|Photo credit - Doug Richardson|
Wednesday, October 5, 2011
Doug Richardson (a landscaper who uses vetiver and native plants in landscape design) planted the slope in the photo above at the Santa Barbara City College (California) some years ago. Before Vetiver was planted there was mud and rock in the street after every major storm. There have been no problems since.
Native plants have voluntarily established themselves. The image shows this slope protected with vetiver, along with the volunteer trees and shrubs that include: the tree - Toyon (Heteromeles arbutifolia). Also you can also make out a number of smaller shrubs native to this area including Coastal Sage (Artemesia californica), and Chaparral Broom (Baccharis pilularis) both of which are growing well with the Vetiver. The native Blackberry is also growing with the Vetiver but is harder to see in these photos.
Doug (who was Chairman of the Environmental Horticulture Department at Santa Barbara City College) says that experience in California is that after a season of irrigation to establish Vetiver no further irrigation is required to assure its survival. Fires are a serious problem in California. He has found that Vetiver outperforms the native grass Leymus Condensatus in maintaining green less flammable foliage in drought conditions. This does not mean that vetiver does not burn once ignited, but it produces flames that are about 6 to 8 ft high, compared to native chaparral species (like most of the Sages) which can be quick to ignite, burn at higher temperatures, throw flames 50'-100' in height (Ceanothus, Manzanita, Adenostoma, etc.) and throw embers which are large and persistent. Vetiver, as a grass with high moisture content, has less actual biomass and density than the woodier species. Vetiver sprouts quickly from its roots if burned, and this is a huge plus for subsequent erosion control not to mention the preservation of the original costs and investment that went to getting it established. If the Vetiver was used for decontaminating soils, such as a landfill, containing leachates and effluent it would be lush and green and unlikely to be flammable. Interestingly in Fiji, where vetiver (for erosion control) was grown in association with sugar cane, appeared to be only singed when the cane was burned prior to harvesting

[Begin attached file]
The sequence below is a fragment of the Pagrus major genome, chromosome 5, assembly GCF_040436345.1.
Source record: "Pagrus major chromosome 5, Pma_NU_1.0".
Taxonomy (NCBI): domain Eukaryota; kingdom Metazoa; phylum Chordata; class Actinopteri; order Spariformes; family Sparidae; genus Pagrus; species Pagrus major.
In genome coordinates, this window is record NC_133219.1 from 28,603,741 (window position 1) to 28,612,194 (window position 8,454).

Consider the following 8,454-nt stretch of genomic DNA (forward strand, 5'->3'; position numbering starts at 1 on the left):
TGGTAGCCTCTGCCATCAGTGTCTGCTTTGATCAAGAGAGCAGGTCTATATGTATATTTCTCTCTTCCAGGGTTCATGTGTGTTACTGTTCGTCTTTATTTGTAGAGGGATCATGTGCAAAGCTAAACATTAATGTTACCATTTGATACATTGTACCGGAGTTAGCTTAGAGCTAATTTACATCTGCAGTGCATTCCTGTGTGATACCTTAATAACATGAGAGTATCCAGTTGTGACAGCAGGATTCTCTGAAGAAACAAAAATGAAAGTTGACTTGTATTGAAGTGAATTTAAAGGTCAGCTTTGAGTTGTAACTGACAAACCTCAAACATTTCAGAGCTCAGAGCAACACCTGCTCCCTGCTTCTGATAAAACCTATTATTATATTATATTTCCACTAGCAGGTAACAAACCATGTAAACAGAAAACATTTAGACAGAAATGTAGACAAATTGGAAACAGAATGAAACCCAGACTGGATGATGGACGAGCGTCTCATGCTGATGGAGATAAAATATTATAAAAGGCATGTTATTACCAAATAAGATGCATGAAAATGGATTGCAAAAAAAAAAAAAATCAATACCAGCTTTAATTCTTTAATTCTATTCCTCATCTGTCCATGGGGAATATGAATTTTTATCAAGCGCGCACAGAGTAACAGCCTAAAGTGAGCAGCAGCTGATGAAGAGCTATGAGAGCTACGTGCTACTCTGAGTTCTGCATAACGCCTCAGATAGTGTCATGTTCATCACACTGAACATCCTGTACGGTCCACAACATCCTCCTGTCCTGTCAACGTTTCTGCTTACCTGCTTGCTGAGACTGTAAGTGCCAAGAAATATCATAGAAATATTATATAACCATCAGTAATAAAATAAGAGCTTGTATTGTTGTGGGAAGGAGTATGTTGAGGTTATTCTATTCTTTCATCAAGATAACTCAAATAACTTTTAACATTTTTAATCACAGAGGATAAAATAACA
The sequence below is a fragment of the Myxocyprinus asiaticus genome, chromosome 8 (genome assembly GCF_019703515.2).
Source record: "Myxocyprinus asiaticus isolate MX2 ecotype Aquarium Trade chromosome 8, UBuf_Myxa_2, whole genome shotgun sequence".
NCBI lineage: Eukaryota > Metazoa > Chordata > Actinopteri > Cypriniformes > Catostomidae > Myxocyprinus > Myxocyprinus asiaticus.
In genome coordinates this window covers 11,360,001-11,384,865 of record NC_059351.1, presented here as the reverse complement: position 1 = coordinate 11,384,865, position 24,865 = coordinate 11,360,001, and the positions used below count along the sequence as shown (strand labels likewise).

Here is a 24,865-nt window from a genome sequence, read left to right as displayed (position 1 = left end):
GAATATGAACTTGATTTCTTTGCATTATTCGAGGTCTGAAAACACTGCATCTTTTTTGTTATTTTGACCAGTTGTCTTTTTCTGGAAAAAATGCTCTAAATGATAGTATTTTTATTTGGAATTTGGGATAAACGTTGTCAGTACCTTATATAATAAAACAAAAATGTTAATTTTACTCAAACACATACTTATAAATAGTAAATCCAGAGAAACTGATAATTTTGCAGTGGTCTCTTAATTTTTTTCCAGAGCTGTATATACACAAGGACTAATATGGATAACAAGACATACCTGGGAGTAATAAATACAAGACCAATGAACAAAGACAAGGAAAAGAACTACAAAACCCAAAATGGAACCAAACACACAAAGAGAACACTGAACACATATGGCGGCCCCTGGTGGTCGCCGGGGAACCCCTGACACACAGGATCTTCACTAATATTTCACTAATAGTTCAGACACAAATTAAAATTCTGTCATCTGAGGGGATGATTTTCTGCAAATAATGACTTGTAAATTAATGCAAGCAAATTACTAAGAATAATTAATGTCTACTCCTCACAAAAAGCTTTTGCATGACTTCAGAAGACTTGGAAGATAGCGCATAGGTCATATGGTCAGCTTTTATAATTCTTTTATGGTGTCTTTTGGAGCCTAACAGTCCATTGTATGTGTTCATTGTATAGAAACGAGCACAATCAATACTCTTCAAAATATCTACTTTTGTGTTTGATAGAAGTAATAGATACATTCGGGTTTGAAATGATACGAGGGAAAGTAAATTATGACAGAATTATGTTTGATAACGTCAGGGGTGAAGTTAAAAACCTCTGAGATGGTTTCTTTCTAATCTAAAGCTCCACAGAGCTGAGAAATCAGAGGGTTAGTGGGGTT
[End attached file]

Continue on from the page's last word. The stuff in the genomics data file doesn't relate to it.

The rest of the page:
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Useful gallery of all blog images (with captions) posted on Picassa